Perhaps your best friend asks you to co-sign a loan for the new car he’s desperate to own. Or maybe your sister won’t qualify for a mortgage on her first home unless you co-sign the loan. There’s only one thing for a good friend or devoted family member like you to do. But before you co-sign a loan for anyone, make sure you understand your obligations and risks.
When you co-sign a loan, you are signing an agreement that you will personally guarantee the debt. If your friend takes off in the new car and leaves no forwarding address, or if your sister neglects her mortgage payments, you are responsible for repaying the car dealership, financial institution or other lender -- in full.
That creditor can collect from you by demanding the money or taking you to court to garnishee your wages or bank account or to seize any property you have pledged. You could also be on the hook for legal fees, late fees and collection costs. And depending on what state you live in, the creditor may even have the right to collect a missed payment from you without trying to collect from the borrower first.
Plus, in the eyes of any future creditors, this debt is yours. Left unpaid, it will stain your credit record, potentially preventing you from obtaining other credit for yourself.
How to protect yourself
Before co-signing any loan, protect yourself with the following:
- Ask the borrower about his or her credit problems, the purpose of the loan, type of loan, terms of the loan and to see his or her credit report.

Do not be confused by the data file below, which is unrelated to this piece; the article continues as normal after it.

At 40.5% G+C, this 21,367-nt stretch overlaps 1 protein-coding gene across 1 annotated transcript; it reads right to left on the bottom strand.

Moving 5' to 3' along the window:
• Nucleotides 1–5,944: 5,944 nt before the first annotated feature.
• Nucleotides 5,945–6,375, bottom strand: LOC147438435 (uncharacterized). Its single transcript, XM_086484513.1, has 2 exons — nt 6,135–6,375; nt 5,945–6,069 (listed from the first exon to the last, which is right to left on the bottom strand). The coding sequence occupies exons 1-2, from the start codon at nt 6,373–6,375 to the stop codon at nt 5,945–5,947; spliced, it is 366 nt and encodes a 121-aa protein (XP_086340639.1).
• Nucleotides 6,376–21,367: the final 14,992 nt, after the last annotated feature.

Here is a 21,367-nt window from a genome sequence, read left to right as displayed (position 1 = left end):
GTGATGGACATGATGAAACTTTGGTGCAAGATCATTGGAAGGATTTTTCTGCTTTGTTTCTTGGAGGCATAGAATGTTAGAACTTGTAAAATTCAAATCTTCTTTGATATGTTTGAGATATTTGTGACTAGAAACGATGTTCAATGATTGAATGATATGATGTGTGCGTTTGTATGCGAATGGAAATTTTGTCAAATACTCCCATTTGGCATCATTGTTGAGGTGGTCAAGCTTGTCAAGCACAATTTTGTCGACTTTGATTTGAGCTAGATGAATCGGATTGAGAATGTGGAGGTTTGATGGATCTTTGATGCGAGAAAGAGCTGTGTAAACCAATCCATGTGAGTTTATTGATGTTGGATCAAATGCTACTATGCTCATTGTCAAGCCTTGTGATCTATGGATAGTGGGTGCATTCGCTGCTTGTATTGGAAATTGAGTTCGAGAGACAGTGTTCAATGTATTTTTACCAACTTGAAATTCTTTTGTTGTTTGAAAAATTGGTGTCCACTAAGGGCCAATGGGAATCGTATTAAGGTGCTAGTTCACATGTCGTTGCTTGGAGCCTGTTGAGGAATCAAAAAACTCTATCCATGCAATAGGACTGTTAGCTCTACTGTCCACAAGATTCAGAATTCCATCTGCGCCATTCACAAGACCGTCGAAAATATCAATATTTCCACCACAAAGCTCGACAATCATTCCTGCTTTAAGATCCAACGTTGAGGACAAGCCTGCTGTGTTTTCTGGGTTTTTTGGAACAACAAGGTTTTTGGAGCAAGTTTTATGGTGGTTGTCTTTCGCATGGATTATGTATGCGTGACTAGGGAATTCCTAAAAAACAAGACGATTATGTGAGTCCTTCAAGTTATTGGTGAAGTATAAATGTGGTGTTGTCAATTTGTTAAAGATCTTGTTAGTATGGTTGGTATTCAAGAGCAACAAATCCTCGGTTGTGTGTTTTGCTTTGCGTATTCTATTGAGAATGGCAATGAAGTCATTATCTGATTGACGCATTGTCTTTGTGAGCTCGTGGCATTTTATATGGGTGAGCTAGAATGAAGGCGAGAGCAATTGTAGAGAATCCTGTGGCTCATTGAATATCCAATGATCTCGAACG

- Make sure you can afford to repay the loan without sacrificing your own lifestyle.
- Never pledge property you don’t want to lose -- such as your own home, car or other asset.
- Try to negotiate a written agreement between you and the lender. Some lenders might be willing to specify the maximum amount of money you could owe. Others might agree to take you off the hook for late fees, court costs and so on. Still others might agree to notify you if the borrower is late or misses a payment so you can nip a financial problem in the bud with your friend or family member rather than waiting until you have to repay the entire loan.
- Make sure your name is on the title as a co-owner if you are being asked to co-sign for a property loan. Should the borrower default, you may be able to sell the property to repay the debt.
- Don’t co-sign a loan if you will soon need to go out and borrow money for yourself. If your co-borrower misses payments or defaults, the loan will negatively impact your credit rating by showing up on your credit record as an unpaid debt just as you’re trying to negotiate your own loan.
- Ask the borrower to provide you with copies of the loan contract and, if you’re co-signing for a car or other item, the warranty. That way, you’ll know your exact obligations, and have some protection, if your friend has a legitimate dispute with the dealership or seller.
How to get off the hook
There are only two ways to have your name removed from a loan you have co-signed. You can repay it in full. Or sometimes, if the borrower has been making payments on time for a reasonable period, the lender might agree to take your name off the loan. But this is strictly up to the lender. The bottom line is if you co-sign a loan, you can’t get off the hook until the loan is paid in full or the lender lets you off.